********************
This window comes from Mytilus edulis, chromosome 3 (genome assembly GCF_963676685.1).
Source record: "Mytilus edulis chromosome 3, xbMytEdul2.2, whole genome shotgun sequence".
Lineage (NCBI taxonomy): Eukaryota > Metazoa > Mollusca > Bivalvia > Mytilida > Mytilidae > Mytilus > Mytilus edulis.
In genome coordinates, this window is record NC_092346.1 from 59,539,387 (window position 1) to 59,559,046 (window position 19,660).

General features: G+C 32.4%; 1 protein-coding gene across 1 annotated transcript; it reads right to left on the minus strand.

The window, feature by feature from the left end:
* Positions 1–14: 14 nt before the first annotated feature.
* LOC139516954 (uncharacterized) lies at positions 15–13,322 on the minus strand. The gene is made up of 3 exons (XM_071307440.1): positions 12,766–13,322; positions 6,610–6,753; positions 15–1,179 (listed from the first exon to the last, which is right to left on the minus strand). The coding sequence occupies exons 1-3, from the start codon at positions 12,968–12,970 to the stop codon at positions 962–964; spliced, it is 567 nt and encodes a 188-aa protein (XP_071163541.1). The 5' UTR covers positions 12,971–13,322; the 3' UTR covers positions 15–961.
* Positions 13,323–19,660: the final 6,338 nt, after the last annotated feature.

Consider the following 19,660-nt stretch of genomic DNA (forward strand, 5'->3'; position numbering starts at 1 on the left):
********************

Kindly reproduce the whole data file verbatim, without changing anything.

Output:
This window comes from Mytilus edulis, chromosome 3 (genome assembly GCF_963676685.1).
Source record: "Mytilus edulis chromosome 3, xbMytEdul2.2, whole genome shotgun sequence".
Lineage (NCBI taxonomy): Eukaryota > Metazoa > Mollusca > Bivalvia > Mytilida > Mytilidae > Mytilus > Mytilus edulis.
In genome coordinates, this window is record NC_092346.1 from 59,539,387 (window position 1) to 59,559,046 (window position 19,660).

General features: G+C 32.4%; 1 protein-coding gene across 1 annotated transcript; it reads right to left on the minus strand.

The window, feature by feature from the left end:
* Positions 1–14: 14 nt before the first annotated feature.
* LOC139516954 (uncharacterized) lies at positions 15–13,322 on the minus strand. The gene is made up of 3 exons (XM_071307440.1): positions 12,766–13,322; positions 6,610–6,753; positions 15–1,179 (listed from the first exon to the last, which is right to left on the minus strand). The coding sequence occupies exons 1-3, from the start codon at positions 12,968–12,970 to the stop codon at positions 962–964; spliced, it is 567 nt and encodes a 188-aa protein (XP_071163541.1). The 5' UTR covers positions 12,971–13,322; the 3' UTR covers positions 15–961.
* Positions 13,323–19,660: the final 6,338 nt, after the last annotated feature.

Consider the following 19,660-nt stretch of genomic DNA (forward strand, 5'->3'; position numbering starts at 1 on the left):